[chinese blood, irish heart] - DEFUNCT: 'Remember'- Hotel Rwanda

Sunday, March 13, 2005

'Remember'- Hotel Rwanda

First of all, I wholeheartedly recommend this movie to anyone. It is one of the best dramas I have seen in a long time, coupled by superb performances by Don Cheadle, Sophie Okonedo and Nick Nolte. The Rwandan genocide in 1994 is still fresh in people's minds and serves as one of the more darker spots of the 20th Century compared to horrific events such as the Nazi Holocaust. I did feel iffy about Hollywood being at the helm as they are infamous for taking reality out of such stories and blowing it all out of proportion, need I remind you of Black Hawk Down? I was also suprised at the film's 12's certificate (or PG-13 in America), the producers probably wanted to find a balance between the horrific violence and educating young people about the genocide. The film dosen't really reflect nor explain why the events happen as they did, the genocide more or less acted as a background, while the story revolved around Paul and his family.

Cheadle plays the role of Paul Rusesabagina, a true life person whom I have a new profound respect for. I did feel iffy at first about Cheadle's accent (have you heard his British accent in Ocean's 11-12?) but he seemed to pull it off great. His acting is top notch and this is undoubtedly his breakthrough role. Cheadle is far from a household name, so casting him as the lead was quite refreshing. I can't really think of any other black Hollywood actor that would be fit for it. Nick Nolte was great too, I hadn't seem him in anything since that infamous drink driving portrait! If his role as the UN Colonel Oliver was just a little longer I think he'd be up for Best Supporting Actor in whatever award.

The Western powers were portrayed poorly in the film and deservedly so. As Colonel Oliver puts it clearly to Paul: "you're not even a nigger, you're African," pretty much sums up the West's view on the Rwandan situation. However the Canadians and French were portrayed a little better led by Nick Nolte and Jean Reno respectively. Nevertheless, it does make us ask why 'we' didn't help out in Rwanda, why Bill Clinton didn't do anything like he did in Mogadishu. As a reporter once asked in a White House spokesperson: "How many genocides does it take for it to be a genocide?" Needless to say their PR machine was at full capacity.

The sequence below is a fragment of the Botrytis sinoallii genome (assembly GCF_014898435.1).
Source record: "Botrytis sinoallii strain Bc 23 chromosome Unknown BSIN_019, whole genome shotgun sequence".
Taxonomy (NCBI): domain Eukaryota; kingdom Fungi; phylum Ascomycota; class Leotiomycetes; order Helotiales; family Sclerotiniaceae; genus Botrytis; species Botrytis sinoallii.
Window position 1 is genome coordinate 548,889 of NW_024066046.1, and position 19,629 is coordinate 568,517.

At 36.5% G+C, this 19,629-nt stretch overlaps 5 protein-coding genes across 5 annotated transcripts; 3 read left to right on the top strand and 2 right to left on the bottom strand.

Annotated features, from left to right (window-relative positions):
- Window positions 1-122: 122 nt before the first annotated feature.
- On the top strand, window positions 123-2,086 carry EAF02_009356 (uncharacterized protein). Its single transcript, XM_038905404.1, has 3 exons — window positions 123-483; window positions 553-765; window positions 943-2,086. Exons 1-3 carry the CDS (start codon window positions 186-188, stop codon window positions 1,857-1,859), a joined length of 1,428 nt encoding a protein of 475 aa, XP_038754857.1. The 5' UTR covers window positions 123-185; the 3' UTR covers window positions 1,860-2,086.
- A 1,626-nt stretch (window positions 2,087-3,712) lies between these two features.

(Above is the real life couple Paul & Tatiana Rusesabagina)

Oddly, the UN had never characterised the Rwandan genocide as actual 'genocide.' So therefore it did not authorise involvement but instead regulated itself to, as Colonel Oliver puts it as "we're peacekeepers, not peacemakers." But perhaps now the Western powers are starting to learn from this lesson, as highlighted by increased peacekeeping missions in Africa, not to mention our fighting men & women currently in Liberia!

I admit I hadn't shown much interest in Rwanda since I've seen this film (and I suppose for lots of others too) which leads me to ask 'does it have to take a Hollywood blockbuster for us to start showing interest?' Not to mention that it's already 10 years too late? I'm sure there are similar horrific events happening now in the world as you read this and probably not reported in the mainstream news. But even if it did, I think a large majority of us would be passively sympathetic as we in the Western world are too preoccupied by mundane activities and maintaining social lives to really involve ourselves into intervening. As one character said: "we will watch it on TV, say that it is terrible, and go right on eating our dinner." Sadly true.